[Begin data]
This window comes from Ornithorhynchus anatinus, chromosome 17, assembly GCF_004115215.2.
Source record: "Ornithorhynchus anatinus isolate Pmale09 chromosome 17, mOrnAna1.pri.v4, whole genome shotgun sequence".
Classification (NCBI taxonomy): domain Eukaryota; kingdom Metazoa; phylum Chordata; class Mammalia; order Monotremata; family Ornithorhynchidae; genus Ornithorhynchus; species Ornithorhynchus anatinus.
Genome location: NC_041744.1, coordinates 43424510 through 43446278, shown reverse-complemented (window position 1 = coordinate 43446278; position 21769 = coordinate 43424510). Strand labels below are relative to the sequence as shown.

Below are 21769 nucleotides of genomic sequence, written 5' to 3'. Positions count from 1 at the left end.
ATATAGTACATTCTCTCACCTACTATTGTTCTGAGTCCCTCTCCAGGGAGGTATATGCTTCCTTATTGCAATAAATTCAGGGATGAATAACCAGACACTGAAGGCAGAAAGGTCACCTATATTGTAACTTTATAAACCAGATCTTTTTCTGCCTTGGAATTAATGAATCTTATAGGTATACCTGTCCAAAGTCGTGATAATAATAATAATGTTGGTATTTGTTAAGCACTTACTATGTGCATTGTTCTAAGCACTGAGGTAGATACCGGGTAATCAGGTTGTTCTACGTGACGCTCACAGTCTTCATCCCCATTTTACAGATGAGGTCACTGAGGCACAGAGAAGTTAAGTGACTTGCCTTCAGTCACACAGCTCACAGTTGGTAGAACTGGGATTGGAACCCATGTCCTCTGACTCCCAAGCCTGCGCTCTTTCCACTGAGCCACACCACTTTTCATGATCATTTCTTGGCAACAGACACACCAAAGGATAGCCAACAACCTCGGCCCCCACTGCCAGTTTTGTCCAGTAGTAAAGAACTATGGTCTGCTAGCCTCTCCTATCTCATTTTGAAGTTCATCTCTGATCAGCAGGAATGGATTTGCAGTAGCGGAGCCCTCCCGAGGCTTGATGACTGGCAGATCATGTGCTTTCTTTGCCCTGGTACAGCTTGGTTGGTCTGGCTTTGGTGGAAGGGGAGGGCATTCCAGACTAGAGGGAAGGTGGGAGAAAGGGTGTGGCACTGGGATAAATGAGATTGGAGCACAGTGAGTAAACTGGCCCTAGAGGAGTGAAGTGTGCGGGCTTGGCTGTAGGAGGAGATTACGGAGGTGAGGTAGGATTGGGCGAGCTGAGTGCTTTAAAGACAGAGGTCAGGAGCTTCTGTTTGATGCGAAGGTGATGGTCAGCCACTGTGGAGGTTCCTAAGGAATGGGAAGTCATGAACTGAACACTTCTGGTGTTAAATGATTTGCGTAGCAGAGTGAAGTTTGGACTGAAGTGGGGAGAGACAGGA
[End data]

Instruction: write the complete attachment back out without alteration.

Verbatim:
This window comes from Ornithorhynchus anatinus, chromosome 17, assembly GCF_004115215.2.
Source record: "Ornithorhynchus anatinus isolate Pmale09 chromosome 17, mOrnAna1.pri.v4, whole genome shotgun sequence".
Classification (NCBI taxonomy): domain Eukaryota; kingdom Metazoa; phylum Chordata; class Mammalia; order Monotremata; family Ornithorhynchidae; genus Ornithorhynchus; species Ornithorhynchus anatinus.
Genome location: NC_041744.1, coordinates 43424510 through 43446278, shown reverse-complemented (window position 1 = coordinate 43446278; position 21769 = coordinate 43424510). Strand labels below are relative to the sequence as shown.

Below are 21769 nucleotides of genomic sequence, written 5' to 3'. Positions count from 1 at the left end.
ATATAGTACATTCTCTCACCTACTATTGTTCTGAGTCCCTCTCCAGGGAGGTATATGCTTCCTTATTGCAATAAATTCAGGGATGAATAACCAGACACTGAAGGCAGAAAGGTCACCTATATTGTAACTTTATAAACCAGATCTTTTTCTGCCTTGGAATTAATGAATCTTATAGGTATACCTGTCCAAAGTCGTGATAATAATAATAATGTTGGTATTTGTTAAGCACTTACTATGTGCATTGTTCTAAGCACTGAGGTAGATACCGGGTAATCAGGTTGTTCTACGTGACGCTCACAGTCTTCATCCCCATTTTACAGATGAGGTCACTGAGGCACAGAGAAGTTAAGTGACTTGCCTTCAGTCACACAGCTCACAGTTGGTAGAACTGGGATTGGAACCCATGTCCTCTGACTCCCAAGCCTGCGCTCTTTCCACTGAGCCACACCACTTTTCATGATCATTTCTTGGCAACAGACACACCAAAGGATAGCCAACAACCTCGGCCCCCACTGCCAGTTTTGTCCAGTAGTAAAGAACTATGGTCTGCTAGCCTCTCCTATCTCATTTTGAAGTTCATCTCTGATCAGCAGGAATGGATTTGCAGTAGCGGAGCCCTCCCGAGGCTTGATGACTGGCAGATCATGTGCTTTCTTTGCCCTGGTACAGCTTGGTTGGTCTGGCTTTGGTGGAAGGGGAGGGCATTCCAGACTAGAGGGAAGGTGGGAGAAAGGGTGTGGCACTGGGATAAATGAGATTGGAGCACAGTGAGTAAACTGGCCCTAGAGGAGTGAAGTGTGCGGGCTTGGCTGTAGGAGGAGATTACGGAGGTGAGGTAGGATTGGGCGAGCTGAGTGCTTTAAAGACAGAGGTCAGGAGCTTCTGTTTGATGCGAAGGTGATGGTCAGCCACTGTGGAGGTTCCTAAGGAATGGGAAGTCATGAACTGAACACTTCTGGTGTTAAATGATTTGCGTAGCAGAGTGAAGTTTGGACTGAAGTGGGGAGAGACAGGA